Cutting Incorporation Bureaucracy
A Special Report by Adam Bluestein and Amy Barrett
It takes six days and six filings to incorporate a business in the United States. Do we really need this level of bureaucracy?
You would think that it would be easier to start a business in the United States than anywhere else in the world.
You would think that it would be easier to start a business in the United States than elsewhere in the world. In fact, the U.S. ranks eighth out of 183 nations in terms of ease of registering a new company, according to the World Bank, trailing New Zealand, Australia, and Singapore. In fact, in top-ranked New Zealand, people can register a business with one filing and be legal and legit in a day; in the U.S., it takes about six steps and six days.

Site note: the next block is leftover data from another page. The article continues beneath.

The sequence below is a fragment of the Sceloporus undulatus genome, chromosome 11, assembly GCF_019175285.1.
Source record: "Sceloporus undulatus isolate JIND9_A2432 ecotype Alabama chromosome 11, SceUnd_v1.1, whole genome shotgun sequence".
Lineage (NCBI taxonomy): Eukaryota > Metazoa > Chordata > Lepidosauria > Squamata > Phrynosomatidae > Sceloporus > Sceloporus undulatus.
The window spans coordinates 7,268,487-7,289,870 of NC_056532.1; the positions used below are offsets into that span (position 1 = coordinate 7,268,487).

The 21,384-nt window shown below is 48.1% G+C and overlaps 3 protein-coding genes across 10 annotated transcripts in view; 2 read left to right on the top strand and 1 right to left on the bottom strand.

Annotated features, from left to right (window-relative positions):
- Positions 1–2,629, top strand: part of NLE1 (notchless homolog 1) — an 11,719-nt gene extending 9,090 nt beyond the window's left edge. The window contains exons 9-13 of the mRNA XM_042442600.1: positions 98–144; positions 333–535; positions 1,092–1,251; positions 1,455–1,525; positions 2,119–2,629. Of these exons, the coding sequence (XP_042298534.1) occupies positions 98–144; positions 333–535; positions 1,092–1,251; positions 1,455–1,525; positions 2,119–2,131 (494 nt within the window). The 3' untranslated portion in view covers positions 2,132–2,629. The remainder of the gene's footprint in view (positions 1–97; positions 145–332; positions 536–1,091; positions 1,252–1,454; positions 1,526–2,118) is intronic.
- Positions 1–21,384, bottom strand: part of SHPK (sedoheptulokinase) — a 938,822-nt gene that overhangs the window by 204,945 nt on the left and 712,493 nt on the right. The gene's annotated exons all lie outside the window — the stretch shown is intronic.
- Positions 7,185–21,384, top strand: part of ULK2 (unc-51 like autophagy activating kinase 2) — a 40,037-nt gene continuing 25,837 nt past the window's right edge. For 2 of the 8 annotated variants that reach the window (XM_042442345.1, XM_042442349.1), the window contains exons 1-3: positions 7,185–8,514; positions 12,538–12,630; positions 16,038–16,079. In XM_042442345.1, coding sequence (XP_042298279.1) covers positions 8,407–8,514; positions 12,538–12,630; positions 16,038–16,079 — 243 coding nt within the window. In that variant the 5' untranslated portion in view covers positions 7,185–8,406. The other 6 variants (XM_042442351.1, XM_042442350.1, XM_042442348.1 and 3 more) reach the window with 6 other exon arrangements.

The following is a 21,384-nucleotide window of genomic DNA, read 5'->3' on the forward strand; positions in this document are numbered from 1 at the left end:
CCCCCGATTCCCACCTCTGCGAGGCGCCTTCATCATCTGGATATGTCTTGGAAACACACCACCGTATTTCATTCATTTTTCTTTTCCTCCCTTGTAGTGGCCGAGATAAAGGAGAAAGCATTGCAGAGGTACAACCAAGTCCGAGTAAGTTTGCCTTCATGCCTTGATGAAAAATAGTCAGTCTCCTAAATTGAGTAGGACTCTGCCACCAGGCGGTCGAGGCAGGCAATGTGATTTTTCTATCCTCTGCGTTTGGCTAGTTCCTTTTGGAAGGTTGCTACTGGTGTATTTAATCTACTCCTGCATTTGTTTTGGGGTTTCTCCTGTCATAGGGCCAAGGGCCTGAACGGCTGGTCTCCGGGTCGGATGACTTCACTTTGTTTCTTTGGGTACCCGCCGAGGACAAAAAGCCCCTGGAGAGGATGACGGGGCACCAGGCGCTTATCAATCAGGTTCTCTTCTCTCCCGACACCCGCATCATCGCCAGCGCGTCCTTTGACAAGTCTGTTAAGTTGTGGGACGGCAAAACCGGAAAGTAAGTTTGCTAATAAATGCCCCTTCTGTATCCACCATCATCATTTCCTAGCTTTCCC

Sure, it could be worse. It takes 37 days to register a business in China and 120 days in Brazil. But the U.S. needs to do a lot better. A 2009 paper by the World Bank looking at new-business registrations in 115 nations from 2000 to 2009 showed cheaper, more efficient new-business procedures were linked to higher levels of entrepreneurial activity. Fortunately, some U.S. states have figured this out. In Hawaii, for example, entrepreneurs can go online and be walked through the entire new-business registration process, including filings with the state's tax and labor departments. Every state needs to have a similarly speedy process.
Bottom Line The U.S. needs to make it easier for founders to register their start-ups.